Hawaii is a nice place to visit—but you probably don’t want to die there. The 50th state has high taxes, and those taxes don’t stop at death. Estates of Hawaii residents and those who own property there could be subject to some heavy tax burdens if proper planning isn’t done.
Because Hawaii is such a popular vacation spot, a large portion of its real estate is owned by people who don’t live there. Vacation homes abound, and they’re worth a lot of money. That might seem great while you’re living, but that Hawaiian condo or beachfront property is going to cost your heirs big time.
What You Need to Know About Hawaii’s Estate Taxes
Hawaii’s estate tax exemption follows the federal one at $5.45 million. It’s applicable to all valuable assets owned in the state and to the state’s residents. If you own property with someone else, that property is going to be considered 50% yours—meaning only half of its value will be considered part of your estate.
On the upside, the state allows the same portability as the federal government, so the first spouse to die can leave his or her remaining exemption to his or her spouse, and outright transfers to a spouse aren’t taxable. Estate taxes max out at 16% of your adjusted estate value.
Your estate tax return and any payment is due nine months after the death. While extensions are available, you will be charged interest even if the estate is granted an extension.
The big issue in Hawaii is one that impacts both residents and nonresidents: property value. The median home value in Hawaii is three times higher than the national average. If you own a home there, then it’s a valuable one simply due to supply and demand. On top of that, home values are just going to keep climbing. That means that by the time your heirs inherit that Hawaiian vacation home, they could be looking at a heavy tax burden—one they’ll probably have to sell the property to settle.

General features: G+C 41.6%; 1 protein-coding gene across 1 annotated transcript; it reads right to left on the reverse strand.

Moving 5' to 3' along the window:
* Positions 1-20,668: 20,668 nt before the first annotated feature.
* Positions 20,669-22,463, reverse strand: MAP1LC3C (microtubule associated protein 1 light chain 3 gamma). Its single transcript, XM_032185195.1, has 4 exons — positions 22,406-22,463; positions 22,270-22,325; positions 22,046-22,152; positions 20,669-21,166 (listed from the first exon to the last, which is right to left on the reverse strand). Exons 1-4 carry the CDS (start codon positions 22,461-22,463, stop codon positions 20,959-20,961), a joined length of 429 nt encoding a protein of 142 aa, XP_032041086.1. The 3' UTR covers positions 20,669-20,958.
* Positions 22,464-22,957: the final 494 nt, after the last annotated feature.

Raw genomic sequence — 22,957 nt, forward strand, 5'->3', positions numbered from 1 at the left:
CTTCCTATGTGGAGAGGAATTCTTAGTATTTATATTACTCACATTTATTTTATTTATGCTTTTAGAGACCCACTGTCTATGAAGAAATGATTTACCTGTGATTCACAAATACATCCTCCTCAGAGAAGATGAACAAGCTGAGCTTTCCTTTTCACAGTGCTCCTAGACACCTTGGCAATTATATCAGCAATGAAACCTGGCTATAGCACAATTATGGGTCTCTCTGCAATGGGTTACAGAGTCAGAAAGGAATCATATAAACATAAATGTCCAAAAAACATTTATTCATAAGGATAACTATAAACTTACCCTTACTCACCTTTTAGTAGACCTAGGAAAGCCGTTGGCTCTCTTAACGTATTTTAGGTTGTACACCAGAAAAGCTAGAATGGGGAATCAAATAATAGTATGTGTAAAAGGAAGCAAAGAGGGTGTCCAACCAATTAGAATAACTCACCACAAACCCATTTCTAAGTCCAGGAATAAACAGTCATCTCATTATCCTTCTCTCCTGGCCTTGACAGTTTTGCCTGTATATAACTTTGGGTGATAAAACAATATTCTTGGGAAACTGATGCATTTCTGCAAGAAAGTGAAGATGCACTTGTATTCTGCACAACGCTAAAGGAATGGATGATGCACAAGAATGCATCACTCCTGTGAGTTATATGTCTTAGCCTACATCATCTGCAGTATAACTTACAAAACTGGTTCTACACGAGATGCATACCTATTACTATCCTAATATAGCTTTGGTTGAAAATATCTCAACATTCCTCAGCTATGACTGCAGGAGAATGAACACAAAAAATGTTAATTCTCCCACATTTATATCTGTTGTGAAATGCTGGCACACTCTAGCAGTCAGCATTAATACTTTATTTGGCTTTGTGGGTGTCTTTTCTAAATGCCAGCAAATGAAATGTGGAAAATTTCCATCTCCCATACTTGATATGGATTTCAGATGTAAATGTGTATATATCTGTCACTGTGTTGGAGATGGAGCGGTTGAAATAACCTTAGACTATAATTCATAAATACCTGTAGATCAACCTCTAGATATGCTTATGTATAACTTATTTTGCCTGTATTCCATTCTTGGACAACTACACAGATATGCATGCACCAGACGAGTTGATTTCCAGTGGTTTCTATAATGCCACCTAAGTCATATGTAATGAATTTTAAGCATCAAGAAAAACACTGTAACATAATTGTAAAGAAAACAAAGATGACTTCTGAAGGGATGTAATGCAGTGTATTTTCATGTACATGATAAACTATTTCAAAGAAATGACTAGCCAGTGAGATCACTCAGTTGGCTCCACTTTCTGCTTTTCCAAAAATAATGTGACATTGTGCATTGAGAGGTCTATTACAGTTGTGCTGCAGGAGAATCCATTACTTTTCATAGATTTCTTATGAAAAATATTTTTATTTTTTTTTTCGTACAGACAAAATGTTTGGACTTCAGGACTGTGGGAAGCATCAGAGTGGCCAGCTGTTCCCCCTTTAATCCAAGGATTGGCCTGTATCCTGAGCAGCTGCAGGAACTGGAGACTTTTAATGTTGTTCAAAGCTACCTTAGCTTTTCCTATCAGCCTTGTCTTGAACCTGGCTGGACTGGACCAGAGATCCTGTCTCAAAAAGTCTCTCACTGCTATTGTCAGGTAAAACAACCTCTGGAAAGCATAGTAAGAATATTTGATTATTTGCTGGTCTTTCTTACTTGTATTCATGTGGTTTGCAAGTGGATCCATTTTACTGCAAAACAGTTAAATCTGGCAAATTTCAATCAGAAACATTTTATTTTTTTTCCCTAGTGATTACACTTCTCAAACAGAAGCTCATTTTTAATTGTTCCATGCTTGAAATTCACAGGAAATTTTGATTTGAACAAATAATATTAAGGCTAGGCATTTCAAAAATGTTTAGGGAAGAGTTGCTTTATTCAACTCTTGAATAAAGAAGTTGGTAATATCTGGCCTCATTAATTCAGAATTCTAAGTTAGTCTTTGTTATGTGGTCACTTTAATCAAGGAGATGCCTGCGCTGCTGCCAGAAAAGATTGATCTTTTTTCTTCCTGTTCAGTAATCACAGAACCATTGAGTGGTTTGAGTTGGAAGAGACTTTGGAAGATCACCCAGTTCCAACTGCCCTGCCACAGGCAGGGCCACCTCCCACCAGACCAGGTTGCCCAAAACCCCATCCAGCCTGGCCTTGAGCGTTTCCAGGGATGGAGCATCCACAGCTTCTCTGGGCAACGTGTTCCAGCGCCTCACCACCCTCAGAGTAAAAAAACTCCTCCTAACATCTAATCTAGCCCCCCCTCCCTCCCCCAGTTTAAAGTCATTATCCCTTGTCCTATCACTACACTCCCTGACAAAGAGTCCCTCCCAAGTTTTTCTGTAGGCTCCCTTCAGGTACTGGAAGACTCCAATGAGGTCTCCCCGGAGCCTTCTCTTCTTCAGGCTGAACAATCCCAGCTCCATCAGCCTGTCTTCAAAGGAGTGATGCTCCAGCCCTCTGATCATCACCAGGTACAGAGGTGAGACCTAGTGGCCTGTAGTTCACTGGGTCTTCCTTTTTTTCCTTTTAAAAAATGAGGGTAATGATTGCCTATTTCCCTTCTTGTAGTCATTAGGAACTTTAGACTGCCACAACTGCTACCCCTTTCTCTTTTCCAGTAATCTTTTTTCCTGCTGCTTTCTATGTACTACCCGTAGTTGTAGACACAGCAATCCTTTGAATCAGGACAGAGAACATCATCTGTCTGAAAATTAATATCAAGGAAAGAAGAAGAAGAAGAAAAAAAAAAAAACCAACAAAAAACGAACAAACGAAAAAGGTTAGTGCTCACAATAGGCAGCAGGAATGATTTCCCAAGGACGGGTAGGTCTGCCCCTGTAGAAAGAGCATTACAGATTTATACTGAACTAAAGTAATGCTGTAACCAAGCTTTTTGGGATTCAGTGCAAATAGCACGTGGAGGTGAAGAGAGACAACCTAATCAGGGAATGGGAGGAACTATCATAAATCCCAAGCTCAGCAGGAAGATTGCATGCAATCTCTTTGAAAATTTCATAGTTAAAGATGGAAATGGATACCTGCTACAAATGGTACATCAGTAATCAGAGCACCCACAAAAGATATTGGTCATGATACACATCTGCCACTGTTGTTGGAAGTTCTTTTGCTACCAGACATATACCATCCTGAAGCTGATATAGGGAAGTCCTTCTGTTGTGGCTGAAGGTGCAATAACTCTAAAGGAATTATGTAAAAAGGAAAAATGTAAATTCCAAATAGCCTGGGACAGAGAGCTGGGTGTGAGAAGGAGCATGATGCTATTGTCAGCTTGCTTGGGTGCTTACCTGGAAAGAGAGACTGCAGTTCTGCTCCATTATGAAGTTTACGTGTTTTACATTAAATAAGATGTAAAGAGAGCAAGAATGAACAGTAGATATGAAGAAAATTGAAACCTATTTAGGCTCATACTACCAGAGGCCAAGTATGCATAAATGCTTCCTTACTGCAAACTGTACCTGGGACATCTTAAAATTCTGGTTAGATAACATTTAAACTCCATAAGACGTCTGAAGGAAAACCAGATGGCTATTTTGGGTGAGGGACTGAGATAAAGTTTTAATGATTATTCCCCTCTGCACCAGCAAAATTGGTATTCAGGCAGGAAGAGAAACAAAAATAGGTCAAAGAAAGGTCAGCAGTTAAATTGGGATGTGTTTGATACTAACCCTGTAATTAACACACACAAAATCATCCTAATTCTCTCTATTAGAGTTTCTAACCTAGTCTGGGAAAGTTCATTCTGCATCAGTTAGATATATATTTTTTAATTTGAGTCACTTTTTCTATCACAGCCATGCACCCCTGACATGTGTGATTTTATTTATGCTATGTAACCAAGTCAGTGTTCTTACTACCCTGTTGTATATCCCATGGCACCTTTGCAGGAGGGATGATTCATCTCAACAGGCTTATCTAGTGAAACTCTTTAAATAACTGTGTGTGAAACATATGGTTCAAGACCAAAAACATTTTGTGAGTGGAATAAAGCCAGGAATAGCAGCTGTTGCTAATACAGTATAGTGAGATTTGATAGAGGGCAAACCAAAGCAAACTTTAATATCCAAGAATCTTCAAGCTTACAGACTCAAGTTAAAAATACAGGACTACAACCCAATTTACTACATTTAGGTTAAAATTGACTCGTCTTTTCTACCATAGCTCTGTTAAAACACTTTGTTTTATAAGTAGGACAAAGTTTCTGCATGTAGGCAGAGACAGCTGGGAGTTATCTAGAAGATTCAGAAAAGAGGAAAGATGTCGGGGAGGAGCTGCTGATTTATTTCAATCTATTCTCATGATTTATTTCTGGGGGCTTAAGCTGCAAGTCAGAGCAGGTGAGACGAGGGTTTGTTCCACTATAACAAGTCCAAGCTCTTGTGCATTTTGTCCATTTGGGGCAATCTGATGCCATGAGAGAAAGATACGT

Using Life Insurance Trusts to Cover Hawaiian Property Transfer Taxes
If you own property in Hawaii, you’re going to want to create a pool of funding to pay the taxes on that property so your heirs won’t have to sell it. One way is to create an irrevocable life insurance trust (ILIT) and use the property as collateral to finance the premium. This way, you can pay for the policy without having to pay out of pocket—and that policy will be worth several times the premium by the time you pass away.
Here are a few benefits of creating an ILIT and funding it with a financed premium:
At Howard Kaye, we understand the high burden of estate taxes, which is why we specialize in leveraging life insurance as a means of estate value transfer. We’ve managed to heavily discount the estate taxes for many of our clients and can do the same for you. Contact a Howard Kaye representative at 800-DIE-RICH for more information on creating an ILIT as a means of estate tax planning.